But West Germany, like France, opted to shift ever more energy production from fossil fuels to nuclear power. “The idea was ‘out of oil and into nuclear’ for the sake of energy security,” says Mez.

The shift, however, had a paradoxical impact on Germany’s energy future. “It caused a lot of Germany’s best energy specialists to leave the conventional energy sector where they had worked in gas and oil,” says Mez. “They opted to try their luck experimenting with renewables. This is how a lot of important innovation in solar PV and onshore wind happened in Germany.”

Over the course of the 1970s, West Germany’s anti-nuclear energy movement grew dramatically. Activists from the other NSMs, like the women’s, the peace and the environmental movements, found common cause with it and one another. The environmental movement, while much more varied and loosely organized than the anti-nuke campaign, addressed many issues that would later be part of the Energiewende and climate-protection rubric such as pollution, conservation, recycling, economic growth, biodiversity, sustainable development, low-impact lifestyles, and organic farming, among others.

“Renewable energy wasn’t initially high on the NSMs’ agenda but they realised they had to pose an alternative to nuclear power other than dirty fossil fuels,” explains the German sociologist Dieter Rucht. Yet, he says, from the start they endorsed a general vision of an alternative society in which renewable energy fit in neatly. This vision, he says, saw “a different kind of society based on decentralised structures, bottom-up processes, participatory democracy, and environmentally conscious economies. Energy was one application,” he says.

In 1980, three Freiburg-based activists who had worked with the renewable energy pioneer Lovins in the U.S. authored a book entitled Energie-Wende: Growth and Prosperity Without Oil and Uranium (Energie-Wende – Wachstum und Wohlstand ohne Erdöl und Uran), coining a term that would be used in Green and left-wing circles for thirty years before Angela Merkel made it popular in the aftermath of the Fukushima disaster. The book, which sparked study groups across the country on the topic of “Energiewende,” relied mostly on energy savings as the means to reduce Germany’s need for petroleum und nuclear energy.

The big anti-nuke demonstrations in the late 1970s in Gorleben, Brokdorf, Kalkar and elsewhere attracted tens of thousands of concerned citizens and triggered a nationwide debate that raged in public forums. Yet the movement was not able to duplicate its spectacular success in Wyhl.

“Mostly defeats,” responds Christoph Becker-Schaum, director of the Heinrich Böll Stiftung archives in Berlin, to the question of ineffective battles of the anti-nuclear movement in the years after Wyhl. “The movement could get huge numbers onto the street but, for the most part, it couldn’t beat the nuclear industry in the halls of power and before the law.” The activists, says Becker-Schaum, simply weren’t trained to go head-to-head with professionals whose job it was to impact policy, win over politicians, and negotiate complex legal terrain.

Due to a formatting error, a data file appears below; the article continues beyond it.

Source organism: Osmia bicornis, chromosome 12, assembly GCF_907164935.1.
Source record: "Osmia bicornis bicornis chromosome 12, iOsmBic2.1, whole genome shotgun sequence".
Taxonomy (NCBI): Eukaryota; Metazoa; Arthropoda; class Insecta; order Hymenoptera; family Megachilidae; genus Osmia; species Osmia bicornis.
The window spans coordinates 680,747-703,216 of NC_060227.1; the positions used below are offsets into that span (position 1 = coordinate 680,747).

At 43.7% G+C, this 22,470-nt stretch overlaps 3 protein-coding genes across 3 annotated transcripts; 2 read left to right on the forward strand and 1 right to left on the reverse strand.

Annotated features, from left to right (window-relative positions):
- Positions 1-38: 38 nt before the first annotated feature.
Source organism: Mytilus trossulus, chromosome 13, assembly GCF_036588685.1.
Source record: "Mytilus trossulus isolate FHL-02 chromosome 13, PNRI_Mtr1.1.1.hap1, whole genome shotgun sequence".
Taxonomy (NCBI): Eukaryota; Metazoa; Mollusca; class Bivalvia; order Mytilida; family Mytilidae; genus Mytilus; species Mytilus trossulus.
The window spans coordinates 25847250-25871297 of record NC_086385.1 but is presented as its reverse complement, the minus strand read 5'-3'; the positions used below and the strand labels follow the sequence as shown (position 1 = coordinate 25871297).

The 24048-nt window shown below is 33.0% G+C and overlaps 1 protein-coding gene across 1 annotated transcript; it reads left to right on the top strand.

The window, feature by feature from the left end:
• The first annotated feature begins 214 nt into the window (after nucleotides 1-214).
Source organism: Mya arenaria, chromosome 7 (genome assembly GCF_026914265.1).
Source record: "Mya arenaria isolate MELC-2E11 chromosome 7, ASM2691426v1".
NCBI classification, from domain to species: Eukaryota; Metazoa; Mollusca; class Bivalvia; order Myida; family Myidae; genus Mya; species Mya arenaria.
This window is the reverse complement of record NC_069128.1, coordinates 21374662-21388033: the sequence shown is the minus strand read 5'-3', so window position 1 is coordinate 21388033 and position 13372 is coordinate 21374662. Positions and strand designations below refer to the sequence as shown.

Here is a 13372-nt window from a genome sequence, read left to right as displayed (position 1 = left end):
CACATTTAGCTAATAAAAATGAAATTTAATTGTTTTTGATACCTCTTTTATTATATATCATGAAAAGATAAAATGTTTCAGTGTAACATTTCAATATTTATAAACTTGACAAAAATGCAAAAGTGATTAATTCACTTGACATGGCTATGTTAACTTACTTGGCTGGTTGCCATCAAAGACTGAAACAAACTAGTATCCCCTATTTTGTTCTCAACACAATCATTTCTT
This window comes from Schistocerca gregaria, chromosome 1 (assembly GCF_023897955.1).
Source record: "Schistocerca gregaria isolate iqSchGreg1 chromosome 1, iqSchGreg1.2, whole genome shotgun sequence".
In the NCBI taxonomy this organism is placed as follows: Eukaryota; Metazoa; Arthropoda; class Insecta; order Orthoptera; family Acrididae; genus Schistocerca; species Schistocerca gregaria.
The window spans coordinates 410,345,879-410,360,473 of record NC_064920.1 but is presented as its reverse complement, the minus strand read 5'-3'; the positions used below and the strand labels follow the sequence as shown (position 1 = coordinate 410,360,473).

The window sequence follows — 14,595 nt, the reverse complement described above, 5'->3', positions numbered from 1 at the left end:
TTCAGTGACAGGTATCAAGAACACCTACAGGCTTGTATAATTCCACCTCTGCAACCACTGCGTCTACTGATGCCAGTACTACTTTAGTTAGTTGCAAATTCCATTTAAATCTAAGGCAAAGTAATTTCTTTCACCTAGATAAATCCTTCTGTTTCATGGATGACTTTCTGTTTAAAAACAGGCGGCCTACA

An Environmental Party for Germany

The activists of the mass social movements, a wide array of citizens’ initiatives, as well as intellectuals like artist Josef Beuys, former student leader Rudi Dutschke, and writer Heinrich Böll, concluded that what they needed to make an impact where it counted – in the arenas of politics and policymaking – was a parliamentary party of their own. Over the course of the late seventies, the activists drew up “green” and “alternative” slates to run in local elections – and they won seats. In 1979/1980, they called to life a nation-wide party and named it the Greens. Its symbol was the sunflower. Its strategy was to have one leg firmly planted in the social movements, the other in the field of politics.

With the Greens, the anti-nuclear movement and proponents of renewable energy had their own in legislatures across the country – and, as of 1983, in the Bundestag, too. The Greens wrote Germany’s exit from nuclear energy high on their banner and pushed at every level of government, and internationally too, to halt the construction of new nuclear plants, to clarify the issue of waste storage, to increase reactor safety, and to offer alternatives to nuclear power and fossil fuels.

Issues like renewables, energy savings, low-impact lifestyles, sustainable development, mobility alternatives, and smart urban design, grew in importance – and became more concrete – as the Greens and the NSMs matured. The Greens, academic experts, and think tanks devoted themselves to turning visions into realistic policy proposals.